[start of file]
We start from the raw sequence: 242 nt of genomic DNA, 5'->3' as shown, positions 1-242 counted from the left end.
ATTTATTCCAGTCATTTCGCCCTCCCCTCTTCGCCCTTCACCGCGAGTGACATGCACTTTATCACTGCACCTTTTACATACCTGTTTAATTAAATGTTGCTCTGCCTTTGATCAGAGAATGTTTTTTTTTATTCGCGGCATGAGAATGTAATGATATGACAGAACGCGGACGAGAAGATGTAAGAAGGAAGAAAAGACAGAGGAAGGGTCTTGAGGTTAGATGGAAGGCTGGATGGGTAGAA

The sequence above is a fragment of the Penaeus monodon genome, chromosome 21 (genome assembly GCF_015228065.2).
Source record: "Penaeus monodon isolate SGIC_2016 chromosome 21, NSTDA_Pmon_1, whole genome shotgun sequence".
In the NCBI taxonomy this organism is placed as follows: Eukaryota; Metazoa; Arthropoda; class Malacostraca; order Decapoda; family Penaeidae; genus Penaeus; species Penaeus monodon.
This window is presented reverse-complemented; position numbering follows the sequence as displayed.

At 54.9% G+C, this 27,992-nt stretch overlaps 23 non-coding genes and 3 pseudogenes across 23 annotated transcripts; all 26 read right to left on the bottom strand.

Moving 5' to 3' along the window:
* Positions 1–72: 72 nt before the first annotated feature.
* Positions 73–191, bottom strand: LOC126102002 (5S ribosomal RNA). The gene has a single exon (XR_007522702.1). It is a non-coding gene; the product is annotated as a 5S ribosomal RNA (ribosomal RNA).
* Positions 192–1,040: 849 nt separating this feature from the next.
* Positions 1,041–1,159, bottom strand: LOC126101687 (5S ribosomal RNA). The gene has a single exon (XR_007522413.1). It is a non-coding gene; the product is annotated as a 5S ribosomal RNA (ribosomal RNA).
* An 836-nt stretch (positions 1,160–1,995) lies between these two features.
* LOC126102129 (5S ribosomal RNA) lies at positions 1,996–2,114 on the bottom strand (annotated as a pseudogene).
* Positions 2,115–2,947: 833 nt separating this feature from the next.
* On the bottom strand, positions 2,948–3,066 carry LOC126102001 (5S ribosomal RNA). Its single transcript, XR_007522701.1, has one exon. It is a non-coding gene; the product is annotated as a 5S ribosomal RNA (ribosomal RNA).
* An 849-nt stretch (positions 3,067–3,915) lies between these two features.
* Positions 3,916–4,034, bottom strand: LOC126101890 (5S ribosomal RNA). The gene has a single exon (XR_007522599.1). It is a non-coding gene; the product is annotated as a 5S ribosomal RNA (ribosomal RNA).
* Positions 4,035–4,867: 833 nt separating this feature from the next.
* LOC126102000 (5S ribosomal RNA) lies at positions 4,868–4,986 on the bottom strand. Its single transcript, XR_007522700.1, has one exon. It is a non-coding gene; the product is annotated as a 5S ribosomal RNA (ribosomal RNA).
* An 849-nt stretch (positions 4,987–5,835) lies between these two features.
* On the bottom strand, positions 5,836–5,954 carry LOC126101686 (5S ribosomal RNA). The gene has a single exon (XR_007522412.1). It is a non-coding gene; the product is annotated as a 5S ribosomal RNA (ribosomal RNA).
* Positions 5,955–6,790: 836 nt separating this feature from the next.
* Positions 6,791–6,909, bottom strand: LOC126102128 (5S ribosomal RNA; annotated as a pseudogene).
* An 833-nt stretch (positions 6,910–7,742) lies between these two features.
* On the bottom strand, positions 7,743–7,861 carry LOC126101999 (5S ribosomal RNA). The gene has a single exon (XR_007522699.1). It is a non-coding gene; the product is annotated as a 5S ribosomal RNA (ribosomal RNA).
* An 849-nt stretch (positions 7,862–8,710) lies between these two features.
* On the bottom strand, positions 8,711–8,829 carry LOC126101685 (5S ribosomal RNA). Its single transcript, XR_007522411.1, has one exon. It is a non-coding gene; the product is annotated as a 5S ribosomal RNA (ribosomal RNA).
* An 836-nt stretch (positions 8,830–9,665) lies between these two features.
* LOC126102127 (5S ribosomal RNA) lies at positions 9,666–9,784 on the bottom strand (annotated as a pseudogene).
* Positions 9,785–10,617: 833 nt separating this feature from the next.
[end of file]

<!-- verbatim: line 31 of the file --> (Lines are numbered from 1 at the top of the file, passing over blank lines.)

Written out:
* Positions 9,785–10,617: 833 nt separating this feature from the next.